University of Arizona College of Medicine Phoenix, AZ
Brian M.. Fung, MD, Joseph David, MD University of Arizona College of Medicine, Phoenix, AZ
Introduction: Acute appendicitis, typically presenting with right lower-quadrant abdominal pain, nausea, and vomiting, is a relatively common infection, with an overall estimated lifetime risk of approximately 7-8%. Occult appendicitis (appendicitis without symptoms), on the other hand, is extremely rare. In the following case, we describe the incidental diagnosis and management of an appendiceal abscess found on screening colonoscopy.
Case Description/Methods: An asymptomatic 54-year-old obese female with no other significant past medical history presented for her first colonoscopy for colorectal cancer screening. She denied having abdominal pain, rectal bleeding, or changes in bowel habits. Her past surgical history was significant for three cesarean sections and tubal ligation. She denied tobacco or alcohol use, and her only medications were vitamin D and trazodone for sleep. She denied a family history of gastrointestinal issues. On endoscopic exam, she was noted to have an approximately 2 cm round, submucosal, fluctuant lesion at the appendiceal orifice. On closer inspection, the orifice was identified as a small opening with whitish yellow pus, suggestive of an appendiceal abscess (Figure 1). With gentle probing and application of pressure using a closed biopsy forceps, the abscess was decompressed. The patient was started on a 10-day course of amoxicillin-clavulanate and referred to a surgeon. Computed tomography of the abdomen and pelvis the following day revealed an unremarkable appendix, suggesting resolution of the abscess. However, given the concern for occult appendicitis (and subsequent recurrence) as well as the possibility of an appendiceal mucinous neoplasm, appendectomy was performed 3 weeks after her colonoscopy. Surgical pathology revealed focal subacute appendicitis.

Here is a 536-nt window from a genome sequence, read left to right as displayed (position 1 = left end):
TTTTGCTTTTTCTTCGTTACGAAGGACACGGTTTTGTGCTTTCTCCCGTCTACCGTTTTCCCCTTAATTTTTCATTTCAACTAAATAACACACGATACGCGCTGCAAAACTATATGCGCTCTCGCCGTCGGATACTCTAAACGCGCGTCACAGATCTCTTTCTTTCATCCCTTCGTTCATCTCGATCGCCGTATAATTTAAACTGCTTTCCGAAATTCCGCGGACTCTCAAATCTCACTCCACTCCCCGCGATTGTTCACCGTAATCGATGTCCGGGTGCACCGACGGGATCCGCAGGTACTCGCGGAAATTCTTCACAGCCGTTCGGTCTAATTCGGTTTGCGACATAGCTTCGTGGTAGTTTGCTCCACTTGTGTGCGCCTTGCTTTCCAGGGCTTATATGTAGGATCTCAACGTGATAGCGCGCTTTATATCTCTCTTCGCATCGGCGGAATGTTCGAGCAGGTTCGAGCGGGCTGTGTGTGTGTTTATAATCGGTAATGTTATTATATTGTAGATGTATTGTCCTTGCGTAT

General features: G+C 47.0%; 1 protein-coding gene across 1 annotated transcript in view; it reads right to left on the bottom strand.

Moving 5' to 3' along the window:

Discussion: Appendiceal abscesses are a common complication of acute appendicitis, often forming as a result of appendiceal perforation or extension of inflammation to adjacent tissues. However, in our case, the patient denied any symptoms suggestive of a prior episode of acute appendicitis, making the presentation extremely unusual. In addition to an abscess, the differential diagnosis of a mucinous appendiceal lesion includes simple mucoceles, serrated polyps, low-grade or high-grade appendiceal mucinous neoplasms, and mucinous adenocarcinomas; thus, surgical resection of any localized appendiceal mucinous lesion is recommended to rule out a potentially malignant lesion.
Figure: A protruding appendiceal lesion with white pus noted on colonoscopy exam.
Brian Fung indicated no relevant financial relationships.
Joseph David indicated no relevant financial relationships.
Brian M.. Fung, MD, Joseph David, MD. P0234 - Incidental Finding of an Appendiceal Abscess on Screening Colonoscopy, ACG 2023 Annual Scientific Meeting Abstracts. Vancouver, BC, Canada: American College of Gastroenterology.